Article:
Thursday, 14 June 2007

UK Media is a Feral Beast Don’t You Know?

Like a slow motion controlled demolition, as Tony Blair slowly collapses from power he keep shooting out plumes of verbal dust; this time his target is the British media who has kindly referred to as a ‘feral beast’.

I always saw the UK media as a two-faced, neutered, mutant cow with massive udders swollen with the milk of tedium. This feral beast that the Prime Minister refers to I only see when there is a witch-hunt over some minor celebrity, or a national fuss over a member of the Royal Family or perhaps whenever England loses at football. Paedophiles also seem to bring out the frothing, feral creature in the British press, that and Asylum Seekers…

Certainly, the drive for sales means that Blair is to some degree correct, truth and fact go out the window for a story that’ll sell papers or get people clued to the 24-hour news spam; apologies for inaccuracy are in small print next to the classified ads.

However, the content is mostly trivial, celebrity or titillation obsessed and all this feral activity is wasted in the endless search for mindless tat for us to get our knickers in a twist over. If only some of that vigour, aggressiveness and determination could be focused on issues that really matter: New Labour’s infringements into our civil liberties; the Middle East; the escalation of conflict with Iran; the debacles in Iraq and Afghanistan; child poverty in the UK; the list goes on.
A quick scan of the UK papers today brings back the endless recycling of the Madeleine McCann farce, immigration and a mum murdering her daughters. Only two newspapers run decent articles, on the deterioration of the situation in the Gaza Strip and the impact of a world without oil.

Where all this is leading of course is censorship, or as the politicians call it, regulation. This should be fought tooth and nail, as we already suffer with an unresponsive press that doesn’t hold our government to account for its actions; any external controlling body would only further restrict its ability to serve its purpose as a watchdog for the people.


  1. And the fucking sad part of it all is that compared to what passes for journalism over here, the UK media is an improvement.


  2. As I read your blog, I am watching the South Park episode that revolves around the Comedy Central's refusal to air an image of Mohammed in The Family Guy. South Park is the future.

  3. Ah yes, but you are assuming that the Great British Public are interested in the same news topics you are. You put great weight on the Middle East or Iraq or some other foreign country that means zilch to most people. You forget that we are an island race and by nature we are quite insular and introspective.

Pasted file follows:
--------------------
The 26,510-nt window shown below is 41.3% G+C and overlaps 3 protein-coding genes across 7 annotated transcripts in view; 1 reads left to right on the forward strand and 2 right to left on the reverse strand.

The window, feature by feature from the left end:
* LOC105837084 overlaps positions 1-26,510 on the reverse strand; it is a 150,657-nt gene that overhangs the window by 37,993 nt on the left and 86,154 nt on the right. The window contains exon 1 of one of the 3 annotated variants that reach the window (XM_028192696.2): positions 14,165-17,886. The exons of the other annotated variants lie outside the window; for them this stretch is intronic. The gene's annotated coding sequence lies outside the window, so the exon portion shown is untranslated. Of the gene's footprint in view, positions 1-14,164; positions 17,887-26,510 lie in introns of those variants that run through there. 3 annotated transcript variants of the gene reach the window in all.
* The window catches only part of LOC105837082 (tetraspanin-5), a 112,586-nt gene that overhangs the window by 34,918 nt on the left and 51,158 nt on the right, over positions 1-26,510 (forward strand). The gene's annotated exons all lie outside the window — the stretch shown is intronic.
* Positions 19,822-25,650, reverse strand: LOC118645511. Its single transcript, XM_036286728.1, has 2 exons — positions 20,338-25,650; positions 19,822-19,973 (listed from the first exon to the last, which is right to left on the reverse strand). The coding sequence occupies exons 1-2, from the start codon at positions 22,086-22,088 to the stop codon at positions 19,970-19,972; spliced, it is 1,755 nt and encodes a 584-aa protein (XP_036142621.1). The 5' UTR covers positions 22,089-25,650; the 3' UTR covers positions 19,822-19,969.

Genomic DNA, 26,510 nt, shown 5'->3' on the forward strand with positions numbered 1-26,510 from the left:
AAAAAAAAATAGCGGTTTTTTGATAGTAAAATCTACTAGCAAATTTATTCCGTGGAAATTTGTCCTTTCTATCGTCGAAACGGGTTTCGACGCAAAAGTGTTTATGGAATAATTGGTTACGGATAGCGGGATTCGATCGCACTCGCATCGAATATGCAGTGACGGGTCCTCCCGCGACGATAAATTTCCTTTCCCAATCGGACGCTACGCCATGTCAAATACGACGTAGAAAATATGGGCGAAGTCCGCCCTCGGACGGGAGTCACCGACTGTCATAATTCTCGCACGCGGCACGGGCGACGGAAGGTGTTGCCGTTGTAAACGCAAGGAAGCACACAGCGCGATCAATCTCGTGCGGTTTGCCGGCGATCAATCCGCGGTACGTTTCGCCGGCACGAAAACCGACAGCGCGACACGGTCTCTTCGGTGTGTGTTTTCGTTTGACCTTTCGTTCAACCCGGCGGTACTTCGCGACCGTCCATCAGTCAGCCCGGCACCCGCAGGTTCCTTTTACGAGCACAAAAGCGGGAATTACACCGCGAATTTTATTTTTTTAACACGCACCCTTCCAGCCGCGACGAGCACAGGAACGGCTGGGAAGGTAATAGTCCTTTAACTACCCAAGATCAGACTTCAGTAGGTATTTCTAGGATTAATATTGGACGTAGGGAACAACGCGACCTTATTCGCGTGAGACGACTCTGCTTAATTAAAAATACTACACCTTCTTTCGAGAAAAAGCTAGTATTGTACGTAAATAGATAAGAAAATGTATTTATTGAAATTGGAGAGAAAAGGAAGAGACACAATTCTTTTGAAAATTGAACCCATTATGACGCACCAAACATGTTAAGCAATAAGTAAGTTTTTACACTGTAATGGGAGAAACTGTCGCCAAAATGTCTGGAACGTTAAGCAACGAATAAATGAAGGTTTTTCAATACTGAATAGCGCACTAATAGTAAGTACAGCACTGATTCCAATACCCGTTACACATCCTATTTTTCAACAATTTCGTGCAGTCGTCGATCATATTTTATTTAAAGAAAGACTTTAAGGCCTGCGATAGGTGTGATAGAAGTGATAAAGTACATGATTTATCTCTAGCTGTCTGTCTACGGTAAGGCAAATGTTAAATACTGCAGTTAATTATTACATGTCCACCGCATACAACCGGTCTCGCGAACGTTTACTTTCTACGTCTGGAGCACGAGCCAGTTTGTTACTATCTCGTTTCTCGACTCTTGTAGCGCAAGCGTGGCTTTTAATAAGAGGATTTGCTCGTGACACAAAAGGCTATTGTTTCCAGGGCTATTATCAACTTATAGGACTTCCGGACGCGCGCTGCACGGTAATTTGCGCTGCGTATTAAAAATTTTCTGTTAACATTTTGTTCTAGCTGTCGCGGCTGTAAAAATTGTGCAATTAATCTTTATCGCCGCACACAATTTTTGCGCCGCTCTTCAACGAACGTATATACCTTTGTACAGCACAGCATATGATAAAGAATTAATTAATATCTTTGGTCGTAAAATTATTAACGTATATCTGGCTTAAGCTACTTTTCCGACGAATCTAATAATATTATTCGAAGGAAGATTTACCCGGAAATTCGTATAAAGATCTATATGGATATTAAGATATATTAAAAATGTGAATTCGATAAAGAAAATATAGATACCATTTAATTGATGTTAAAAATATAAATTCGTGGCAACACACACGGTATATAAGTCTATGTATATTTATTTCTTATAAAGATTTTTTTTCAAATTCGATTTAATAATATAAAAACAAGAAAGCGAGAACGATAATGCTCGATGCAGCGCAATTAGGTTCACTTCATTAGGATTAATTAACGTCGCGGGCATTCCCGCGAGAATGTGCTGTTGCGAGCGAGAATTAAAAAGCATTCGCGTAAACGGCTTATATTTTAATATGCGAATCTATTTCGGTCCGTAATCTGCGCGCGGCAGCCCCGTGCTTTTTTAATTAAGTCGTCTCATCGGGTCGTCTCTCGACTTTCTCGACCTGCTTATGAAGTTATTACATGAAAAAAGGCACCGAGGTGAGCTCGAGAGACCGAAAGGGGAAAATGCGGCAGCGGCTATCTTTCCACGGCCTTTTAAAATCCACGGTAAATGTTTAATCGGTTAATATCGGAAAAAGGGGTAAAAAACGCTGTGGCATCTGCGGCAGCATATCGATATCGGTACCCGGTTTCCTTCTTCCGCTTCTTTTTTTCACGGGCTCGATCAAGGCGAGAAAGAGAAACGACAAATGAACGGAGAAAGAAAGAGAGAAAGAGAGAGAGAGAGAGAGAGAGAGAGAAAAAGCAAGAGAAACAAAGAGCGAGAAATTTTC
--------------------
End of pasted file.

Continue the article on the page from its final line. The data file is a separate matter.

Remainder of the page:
Whenever the radio or TV news headlines announce "Bomb goes off in Kabul" I'll often shout random London places at the radio to mask the location, so it sounds like "Bomb goes off in Catford". I do this because there was a time when UK news got the headlines and all the foreign stuff had its own slot towards the end of the bulletin, but now it is all sluiced up. Anyway, it keeps me entertained...

    As for the press being feral, it always has. It is the nature of the beast and has someone who has worked at the shit end of the stick, it's not all lollipops and lavendar-scented. However, people often rail against the papers and its obssession with triviality, but the UK media is just reflecting what the UK public wants. This goes back to my rant about our culture of the shallow and self-obsessed.

    And yes, my skills with PhotoShop are ace. I used to write tutorials in mags for that a while back.

  4. BP: agreed, it is all relative.

    Darren: I think you posted a good, long comment on this and it has gone missing.

    Sorry, if you get inspired, re-post it so we can debate like bitches.

  5. It's not just Middle East Darren, it is issues of worldwide importance; insular and introspective is not really a good enough attitude is it?

    Agree that to a degree the media gives the people what it wants, we are suffering from universal apathy and ignorance but the media and other forms of communication can fight this tide.


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